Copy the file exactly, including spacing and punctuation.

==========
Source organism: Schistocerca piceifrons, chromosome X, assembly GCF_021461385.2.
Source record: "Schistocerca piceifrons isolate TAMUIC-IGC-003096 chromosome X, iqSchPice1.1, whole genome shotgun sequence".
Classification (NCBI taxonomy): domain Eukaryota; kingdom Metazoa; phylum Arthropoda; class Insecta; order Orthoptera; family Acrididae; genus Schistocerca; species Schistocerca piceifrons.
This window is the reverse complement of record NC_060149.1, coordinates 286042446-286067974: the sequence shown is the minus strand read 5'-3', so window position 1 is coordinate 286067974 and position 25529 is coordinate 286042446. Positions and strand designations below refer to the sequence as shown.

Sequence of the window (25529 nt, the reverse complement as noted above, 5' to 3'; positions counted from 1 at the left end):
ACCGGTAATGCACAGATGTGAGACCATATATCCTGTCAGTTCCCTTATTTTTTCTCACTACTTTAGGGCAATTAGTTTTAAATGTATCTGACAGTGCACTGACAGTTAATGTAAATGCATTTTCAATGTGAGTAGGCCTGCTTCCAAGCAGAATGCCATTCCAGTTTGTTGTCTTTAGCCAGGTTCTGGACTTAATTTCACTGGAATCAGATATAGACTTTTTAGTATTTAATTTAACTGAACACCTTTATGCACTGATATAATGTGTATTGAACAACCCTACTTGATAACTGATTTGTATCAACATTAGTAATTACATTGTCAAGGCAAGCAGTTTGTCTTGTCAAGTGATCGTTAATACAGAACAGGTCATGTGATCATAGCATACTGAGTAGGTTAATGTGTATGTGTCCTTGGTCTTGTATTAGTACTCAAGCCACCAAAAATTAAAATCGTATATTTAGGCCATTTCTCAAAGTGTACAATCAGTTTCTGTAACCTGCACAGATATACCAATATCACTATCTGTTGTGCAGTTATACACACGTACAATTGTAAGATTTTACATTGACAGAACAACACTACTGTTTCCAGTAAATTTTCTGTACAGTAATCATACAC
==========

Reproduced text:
Source organism: Schistocerca piceifrons, chromosome X, assembly GCF_021461385.2.
Source record: "Schistocerca piceifrons isolate TAMUIC-IGC-003096 chromosome X, iqSchPice1.1, whole genome shotgun sequence".
Classification (NCBI taxonomy): domain Eukaryota; kingdom Metazoa; phylum Arthropoda; class Insecta; order Orthoptera; family Acrididae; genus Schistocerca; species Schistocerca piceifrons.
This window is the reverse complement of record NC_060149.1, coordinates 286042446-286067974: the sequence shown is the minus strand read 5'-3', so window position 1 is coordinate 286067974 and position 25529 is coordinate 286042446. Positions and strand designations below refer to the sequence as shown.

Sequence of the window (25529 nt, the reverse complement as noted above, 5' to 3'; positions counted from 1 at the left end):
ACCGGTAATGCACAGATGTGAGACCATATATCCTGTCAGTTCCCTTATTTTTTCTCACTACTTTAGGGCAATTAGTTTTAAATGTATCTGACAGTGCACTGACAGTTAATGTAAATGCATTTTCAATGTGAGTAGGCCTGCTTCCAAGCAGAATGCCATTCCAGTTTGTTGTCTTTAGCCAGGTTCTGGACTTAATTTCACTGGAATCAGATATAGACTTTTTAGTATTTAATTTAACTGAACACCTTTATGCACTGATATAATGTGTATTGAACAACCCTACTTGATAACTGATTTGTATCAACATTAGTAATTACATTGTCAAGGCAAGCAGTTTGTCTTGTCAAGTGATCGTTAATACAGAACAGGTCATGTGATCATAGCATACTGAGTAGGTTAATGTGTATGTGTCCTTGGTCTTGTATTAGTACTCAAGCCACCAAAAATTAAAATCGTATATTTAGGCCATTTCTCAAAGTGTACAATCAGTTTCTGTAACCTGCACAGATATACCAATATCACTATCTGTTGTGCAGTTATACACACGTACAATTGTAAGATTTTACATTGACAGAACAACACTACTGTTTCCAGTAAATTTTCTGTACAGTAATCATACAC